http://www.ephotozine.com/techniques/viewtechnique.cfm?recid=88

Very good article and worth printing and reading because it has so many good points.

Let me put emphasis on some of them with a little additional information.

Panning, don't stop after you take the picture. Keep following the subject. It's just a matter of smooth and not jerky shots. It will make a difference.

He didn't mention shooting with both eyes open. After awhile it's not as strange as it seems. Where this comes in handy is watching the approach of a car (or anything else) with your wide angle left eye and then close-up with your tighter crop right eye.

Anyone who has shot trap or skeet knows both of the above work. :thumbup:

His article is about film, but otherwise it fits well.

You can shoot a fast shutter speed and stop everything, which can be nice if you have a desire to freeze time. You give up extended depth of field, except in very bright Sunlight.

You can shoot a middle speed like 1/125-500 while panning and stop almost everything except things that are moving very fast, gain a little depth of field for focus range.

Shoot something slower than 1/125 and pan, which will get you more depth of field for the subject you are following, and blur the background which makes it less distracting. Since you are trying to pan at the same speed as the subject, you will get more rejects. But when you hit one right, it's really a nice effect.

I tend to just stick with ISO 200 as my starting point and try to stay there and match my style of shooting to that. I want sharp and if it's possible, I don't want to worry about noise. Of course if it's darker outside, that's not an option.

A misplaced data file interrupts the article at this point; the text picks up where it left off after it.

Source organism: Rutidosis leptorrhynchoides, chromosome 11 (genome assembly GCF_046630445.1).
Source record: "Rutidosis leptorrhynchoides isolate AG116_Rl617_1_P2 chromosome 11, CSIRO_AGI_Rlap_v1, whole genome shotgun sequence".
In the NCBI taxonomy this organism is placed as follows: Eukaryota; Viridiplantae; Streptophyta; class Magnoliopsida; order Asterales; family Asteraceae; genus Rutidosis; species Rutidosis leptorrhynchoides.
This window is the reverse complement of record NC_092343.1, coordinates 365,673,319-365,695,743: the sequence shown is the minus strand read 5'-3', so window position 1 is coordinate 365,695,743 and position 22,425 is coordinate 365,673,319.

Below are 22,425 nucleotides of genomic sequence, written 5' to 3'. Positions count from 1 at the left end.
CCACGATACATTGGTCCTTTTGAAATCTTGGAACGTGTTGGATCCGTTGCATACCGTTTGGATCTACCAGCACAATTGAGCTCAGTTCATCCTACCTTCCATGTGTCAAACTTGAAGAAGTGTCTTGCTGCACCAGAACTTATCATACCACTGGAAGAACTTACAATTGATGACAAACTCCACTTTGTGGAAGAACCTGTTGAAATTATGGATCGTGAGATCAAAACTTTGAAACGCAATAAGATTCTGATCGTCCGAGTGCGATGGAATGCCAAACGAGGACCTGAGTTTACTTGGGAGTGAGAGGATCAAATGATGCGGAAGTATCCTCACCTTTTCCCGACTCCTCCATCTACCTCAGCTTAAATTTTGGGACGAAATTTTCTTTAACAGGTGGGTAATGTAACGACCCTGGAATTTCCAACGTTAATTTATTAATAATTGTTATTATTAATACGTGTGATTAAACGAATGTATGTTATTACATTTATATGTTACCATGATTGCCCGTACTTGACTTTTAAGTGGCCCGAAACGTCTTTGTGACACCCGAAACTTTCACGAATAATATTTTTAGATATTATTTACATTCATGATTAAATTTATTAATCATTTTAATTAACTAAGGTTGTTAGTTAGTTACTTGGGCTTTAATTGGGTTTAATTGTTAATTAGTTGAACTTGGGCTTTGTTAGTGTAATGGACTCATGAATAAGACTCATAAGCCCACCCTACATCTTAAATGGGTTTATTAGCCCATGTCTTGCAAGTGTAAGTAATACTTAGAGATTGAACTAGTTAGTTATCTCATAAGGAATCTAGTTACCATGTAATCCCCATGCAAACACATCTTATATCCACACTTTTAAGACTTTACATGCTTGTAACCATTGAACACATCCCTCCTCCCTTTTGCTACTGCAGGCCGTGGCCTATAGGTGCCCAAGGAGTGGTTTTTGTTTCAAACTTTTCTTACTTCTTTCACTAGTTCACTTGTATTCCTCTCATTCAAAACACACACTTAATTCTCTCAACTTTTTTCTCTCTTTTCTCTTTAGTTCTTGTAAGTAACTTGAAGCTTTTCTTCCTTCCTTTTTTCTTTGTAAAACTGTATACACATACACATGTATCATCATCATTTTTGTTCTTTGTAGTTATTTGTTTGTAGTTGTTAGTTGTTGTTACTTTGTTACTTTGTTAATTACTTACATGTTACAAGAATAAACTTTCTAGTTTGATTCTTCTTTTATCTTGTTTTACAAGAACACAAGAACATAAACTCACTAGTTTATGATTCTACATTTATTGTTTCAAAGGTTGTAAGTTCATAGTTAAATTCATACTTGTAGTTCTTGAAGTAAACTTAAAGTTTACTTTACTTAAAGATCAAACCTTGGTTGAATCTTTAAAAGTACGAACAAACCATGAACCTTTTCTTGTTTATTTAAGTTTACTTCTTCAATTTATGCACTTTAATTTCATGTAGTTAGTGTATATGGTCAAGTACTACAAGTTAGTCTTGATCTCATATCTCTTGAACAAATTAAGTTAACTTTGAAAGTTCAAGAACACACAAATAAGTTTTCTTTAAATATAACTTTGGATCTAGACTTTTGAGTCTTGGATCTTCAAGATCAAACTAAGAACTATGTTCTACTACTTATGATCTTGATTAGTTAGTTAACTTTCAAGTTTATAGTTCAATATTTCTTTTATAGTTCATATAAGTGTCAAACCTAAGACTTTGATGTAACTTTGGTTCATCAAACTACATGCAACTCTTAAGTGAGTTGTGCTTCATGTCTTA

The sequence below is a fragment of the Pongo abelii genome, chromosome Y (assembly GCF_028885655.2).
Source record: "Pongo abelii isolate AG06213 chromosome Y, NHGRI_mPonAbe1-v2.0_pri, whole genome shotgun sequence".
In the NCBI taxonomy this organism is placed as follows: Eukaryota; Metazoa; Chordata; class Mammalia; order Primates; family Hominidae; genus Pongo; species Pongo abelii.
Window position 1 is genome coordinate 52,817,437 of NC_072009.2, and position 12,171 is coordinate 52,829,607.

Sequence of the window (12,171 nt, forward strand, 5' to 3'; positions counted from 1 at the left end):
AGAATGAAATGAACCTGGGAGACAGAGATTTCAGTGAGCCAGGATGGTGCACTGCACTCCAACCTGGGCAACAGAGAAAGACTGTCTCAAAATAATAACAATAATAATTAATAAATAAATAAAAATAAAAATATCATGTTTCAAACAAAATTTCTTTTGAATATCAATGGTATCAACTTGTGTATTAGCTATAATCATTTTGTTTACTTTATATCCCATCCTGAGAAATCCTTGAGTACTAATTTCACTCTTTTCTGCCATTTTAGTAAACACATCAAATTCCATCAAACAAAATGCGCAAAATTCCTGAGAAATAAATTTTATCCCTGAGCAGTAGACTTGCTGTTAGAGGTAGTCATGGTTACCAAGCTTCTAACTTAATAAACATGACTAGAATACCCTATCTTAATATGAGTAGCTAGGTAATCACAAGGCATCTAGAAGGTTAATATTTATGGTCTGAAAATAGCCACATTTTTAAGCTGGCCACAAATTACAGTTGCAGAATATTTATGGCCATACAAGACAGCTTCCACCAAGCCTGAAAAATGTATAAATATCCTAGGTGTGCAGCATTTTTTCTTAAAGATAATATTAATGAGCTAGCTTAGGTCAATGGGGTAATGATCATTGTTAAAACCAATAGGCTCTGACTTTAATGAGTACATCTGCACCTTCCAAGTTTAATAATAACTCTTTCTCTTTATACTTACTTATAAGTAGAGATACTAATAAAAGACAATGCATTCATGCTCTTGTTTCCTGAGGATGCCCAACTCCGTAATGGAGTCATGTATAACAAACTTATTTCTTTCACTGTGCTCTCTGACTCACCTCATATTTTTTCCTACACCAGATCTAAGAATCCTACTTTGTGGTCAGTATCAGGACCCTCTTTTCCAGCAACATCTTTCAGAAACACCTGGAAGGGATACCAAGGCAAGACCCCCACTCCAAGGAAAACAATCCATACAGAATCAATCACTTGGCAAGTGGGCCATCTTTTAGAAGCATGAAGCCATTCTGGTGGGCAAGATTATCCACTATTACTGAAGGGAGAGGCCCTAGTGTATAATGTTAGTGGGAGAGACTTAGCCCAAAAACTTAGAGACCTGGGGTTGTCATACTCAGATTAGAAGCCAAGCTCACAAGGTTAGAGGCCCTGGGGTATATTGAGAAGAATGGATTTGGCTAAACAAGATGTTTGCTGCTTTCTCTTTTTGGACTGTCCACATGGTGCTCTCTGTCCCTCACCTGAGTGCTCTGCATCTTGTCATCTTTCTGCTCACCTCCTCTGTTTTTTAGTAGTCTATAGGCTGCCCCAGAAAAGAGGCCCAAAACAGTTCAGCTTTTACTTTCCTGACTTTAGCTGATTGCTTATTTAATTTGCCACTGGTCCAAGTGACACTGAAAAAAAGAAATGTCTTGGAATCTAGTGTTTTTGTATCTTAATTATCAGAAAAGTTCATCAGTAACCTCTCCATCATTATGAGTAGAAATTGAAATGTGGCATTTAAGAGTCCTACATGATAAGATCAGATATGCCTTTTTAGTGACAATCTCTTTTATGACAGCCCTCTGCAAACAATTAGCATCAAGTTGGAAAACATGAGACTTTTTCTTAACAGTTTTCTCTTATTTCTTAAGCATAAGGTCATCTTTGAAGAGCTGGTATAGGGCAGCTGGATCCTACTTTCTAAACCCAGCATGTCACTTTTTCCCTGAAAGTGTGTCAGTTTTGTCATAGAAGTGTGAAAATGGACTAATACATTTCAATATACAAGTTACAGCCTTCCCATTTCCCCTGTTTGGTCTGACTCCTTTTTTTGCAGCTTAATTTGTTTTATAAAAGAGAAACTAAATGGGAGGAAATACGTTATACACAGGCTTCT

I do use a monopod for panning, whenever possible and have a Canon IS lens set to mode II. Since you can set the point you want to be shooting in advance, you know the range.


I liked his 3 P's! :mrgreen:

Pre-focus
Pan
Pray

(Practise)

Did he include "HAVE FUN" !
 
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ISHUTTER

ISHUTTER

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Thanks for the replys everyone.I will definately check out that article that was posted.I am still learning my equipment set up and I probably need to shoot more pictures on different settings and see how they turn out.I mostly use my camera in "tv-shutter priority" because I undertand the concept of different shutter speeds and how if affects a picture but I don't fully have a handle on how aperture settings affect everything.I am trying to learn as much as I can.